The City of Johannesburg is innovating in order to transform how it is run for the 21st century. Gone are the days when citizens will feel unsafe while walking the streets of the inner city. “Our new intelligent operations centre links with our upgraded CCTV cameras and gives us eyes on the street. The intelligent predictive software and the new cameras can detect patterns of behaviour that arouse suspicion. This allows us to see and prevent crime more quickly, and link criminals and their vehicles to specific crime sites. This will improve the performance of our JMPD [Johannesburg Metro Police Department] 10-plus programme of localised deployment,” observes Councillor Tau. Closely linked to this innovation is the City’s effort to improve mobility and traffic flow in the City. He says that, to achieve this, 75% of the City’s traffic lights are now part of a remote monitoring system. “This allows for early detection and automatic reporting of faults, thus providing for quicker response and repair times. The process of ensuring that tomorrow is better than today is increasingly a digital one calling for the transformative innovation of a smart city. Though it certainly helps, being a smart city is not only about the clever use of technology. It’s also about using smart innovation to solve complex problems.”
he Blue Economy
It is common knowledge that South Africans in general and Johannesburg citizens in particular consume significant quantities of bread, most of it very high in sugar content even by international standards. Thus, as a local economic development initiative, the City is looking at options to introduce fruit trimmings as a flour replacement in the bread-making process. Councillor Tau notes that this will result in a vast new community production sector selling cheaper, healthier bread city-wide. Concomitantly, “we will be enabling new mushroom farms that will turn nutrition into a viable business for thousands of community-based operators.” According to him, this is part of the city’s blue-economy initiatives where the aim is to shift society from scarcity to abundance using locally available resources. In terms of the blue-economy initiatives, he says, the city is working with renowned international systems engineer and author of The Blue Economy, Professor Gunter Pauli, as well as an international network of 130 experts.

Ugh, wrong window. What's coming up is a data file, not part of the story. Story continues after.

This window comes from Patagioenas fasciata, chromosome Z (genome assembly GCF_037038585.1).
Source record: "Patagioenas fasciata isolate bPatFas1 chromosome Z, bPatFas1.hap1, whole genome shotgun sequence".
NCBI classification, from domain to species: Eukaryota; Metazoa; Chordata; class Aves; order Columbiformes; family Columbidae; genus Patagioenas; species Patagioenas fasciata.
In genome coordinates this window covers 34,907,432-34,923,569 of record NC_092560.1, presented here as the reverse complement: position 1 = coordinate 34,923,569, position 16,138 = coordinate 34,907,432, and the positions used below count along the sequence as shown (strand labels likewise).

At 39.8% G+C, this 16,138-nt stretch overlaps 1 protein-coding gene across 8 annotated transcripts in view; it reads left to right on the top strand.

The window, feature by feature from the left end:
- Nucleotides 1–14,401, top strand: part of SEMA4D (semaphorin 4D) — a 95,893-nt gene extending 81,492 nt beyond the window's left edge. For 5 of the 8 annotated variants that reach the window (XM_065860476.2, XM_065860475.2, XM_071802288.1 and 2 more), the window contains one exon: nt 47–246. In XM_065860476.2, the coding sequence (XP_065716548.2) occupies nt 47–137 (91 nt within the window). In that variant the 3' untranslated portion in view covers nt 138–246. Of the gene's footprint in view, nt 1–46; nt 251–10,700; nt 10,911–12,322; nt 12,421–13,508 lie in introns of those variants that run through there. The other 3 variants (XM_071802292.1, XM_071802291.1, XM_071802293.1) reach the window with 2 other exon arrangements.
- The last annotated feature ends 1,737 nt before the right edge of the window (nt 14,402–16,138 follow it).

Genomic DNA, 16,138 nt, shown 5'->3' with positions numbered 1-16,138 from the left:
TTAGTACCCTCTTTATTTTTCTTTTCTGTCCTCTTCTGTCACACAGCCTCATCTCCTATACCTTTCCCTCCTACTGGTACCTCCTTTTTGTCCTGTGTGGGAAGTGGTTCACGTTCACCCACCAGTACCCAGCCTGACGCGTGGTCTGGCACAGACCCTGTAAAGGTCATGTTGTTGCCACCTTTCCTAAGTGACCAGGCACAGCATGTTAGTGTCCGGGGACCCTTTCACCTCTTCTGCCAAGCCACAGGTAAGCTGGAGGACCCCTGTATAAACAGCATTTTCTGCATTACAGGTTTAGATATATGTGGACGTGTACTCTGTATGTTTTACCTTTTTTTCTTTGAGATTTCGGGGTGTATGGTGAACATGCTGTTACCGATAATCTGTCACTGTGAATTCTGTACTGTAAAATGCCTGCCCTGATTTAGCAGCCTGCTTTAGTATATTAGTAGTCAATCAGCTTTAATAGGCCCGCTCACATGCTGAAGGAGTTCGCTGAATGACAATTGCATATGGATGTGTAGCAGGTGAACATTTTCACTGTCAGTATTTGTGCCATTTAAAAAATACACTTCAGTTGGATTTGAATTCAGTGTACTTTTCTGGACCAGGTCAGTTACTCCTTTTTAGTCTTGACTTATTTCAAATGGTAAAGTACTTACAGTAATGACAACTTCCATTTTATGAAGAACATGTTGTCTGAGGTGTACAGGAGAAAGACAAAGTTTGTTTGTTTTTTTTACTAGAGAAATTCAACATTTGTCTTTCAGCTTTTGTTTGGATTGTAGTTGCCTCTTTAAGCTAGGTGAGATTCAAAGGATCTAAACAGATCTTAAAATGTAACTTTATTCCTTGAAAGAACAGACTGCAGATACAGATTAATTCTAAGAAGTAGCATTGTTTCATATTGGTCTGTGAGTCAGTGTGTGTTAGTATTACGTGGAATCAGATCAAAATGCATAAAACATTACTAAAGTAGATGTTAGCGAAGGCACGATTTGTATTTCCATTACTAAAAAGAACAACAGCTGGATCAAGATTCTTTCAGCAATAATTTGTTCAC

Increasingly, South Africa is becoming a water-scarce country where water shortages may soon be drastic if people do not change their behaviour regarding consuming and saving the precious resource. In this regard, Johannesburg has, in recent years, invested extensively in maintenance to prevent unaccounted-for water in the City, thereby enabling it to maintain reliability of supply. “We have maintained the same water reserve margin for several years, despite our increasing population. This, notwithstanding, with the same supply, we have met increasing household demand. However, we have reached an equilibrium point between demand and supply and, unless we change our behaviour, demand will outstrip supply,” states Councillor Tau. To confront this, the city will incentivise and regulate the installation of low-flush toilets and water-saving urinals as a standard feature in Johannesburg homes, offices and commercial sites.